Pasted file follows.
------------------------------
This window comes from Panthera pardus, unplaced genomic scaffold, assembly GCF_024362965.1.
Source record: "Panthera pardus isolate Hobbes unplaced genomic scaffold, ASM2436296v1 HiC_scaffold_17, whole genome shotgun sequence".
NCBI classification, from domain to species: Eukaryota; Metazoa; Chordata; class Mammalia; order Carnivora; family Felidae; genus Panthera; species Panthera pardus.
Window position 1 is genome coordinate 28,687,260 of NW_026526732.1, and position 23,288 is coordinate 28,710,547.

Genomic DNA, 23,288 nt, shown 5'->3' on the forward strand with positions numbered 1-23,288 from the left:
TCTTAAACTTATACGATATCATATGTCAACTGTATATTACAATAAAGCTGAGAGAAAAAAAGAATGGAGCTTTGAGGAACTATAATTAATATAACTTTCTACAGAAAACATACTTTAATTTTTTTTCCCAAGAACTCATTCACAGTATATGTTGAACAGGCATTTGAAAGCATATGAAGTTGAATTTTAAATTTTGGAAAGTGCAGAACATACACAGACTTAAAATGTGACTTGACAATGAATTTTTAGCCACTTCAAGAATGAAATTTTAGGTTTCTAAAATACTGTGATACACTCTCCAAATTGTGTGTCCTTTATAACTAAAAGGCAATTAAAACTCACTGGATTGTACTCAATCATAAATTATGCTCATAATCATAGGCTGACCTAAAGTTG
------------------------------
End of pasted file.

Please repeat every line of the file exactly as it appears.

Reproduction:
This window comes from Panthera pardus, unplaced genomic scaffold, assembly GCF_024362965.1.
Source record: "Panthera pardus isolate Hobbes unplaced genomic scaffold, ASM2436296v1 HiC_scaffold_17, whole genome shotgun sequence".
NCBI classification, from domain to species: Eukaryota; Metazoa; Chordata; class Mammalia; order Carnivora; family Felidae; genus Panthera; species Panthera pardus.
Window position 1 is genome coordinate 28,687,260 of NW_026526732.1, and position 23,288 is coordinate 28,710,547.

Genomic DNA, 23,288 nt, shown 5'->3' on the forward strand with positions numbered 1-23,288 from the left:
TCTTAAACTTATACGATATCATATGTCAACTGTATATTACAATAAAGCTGAGAGAAAAAAAGAATGGAGCTTTGAGGAACTATAATTAATATAACTTTCTACAGAAAACATACTTTAATTTTTTTTCCCAAGAACTCATTCACAGTATATGTTGAACAGGCATTTGAAAGCATATGAAGTTGAATTTTAAATTTTGGAAAGTGCAGAACATACACAGACTTAAAATGTGACTTGACAATGAATTTTTAGCCACTTCAAGAATGAAATTTTAGGTTTCTAAAATACTGTGATACACTCTCCAAATTGTGTGTCCTTTATAACTAAAAGGCAATTAAAACTCACTGGATTGTACTCAATCATAAATTATGCTCATAATCATAGGCTGACCTAAAGTTG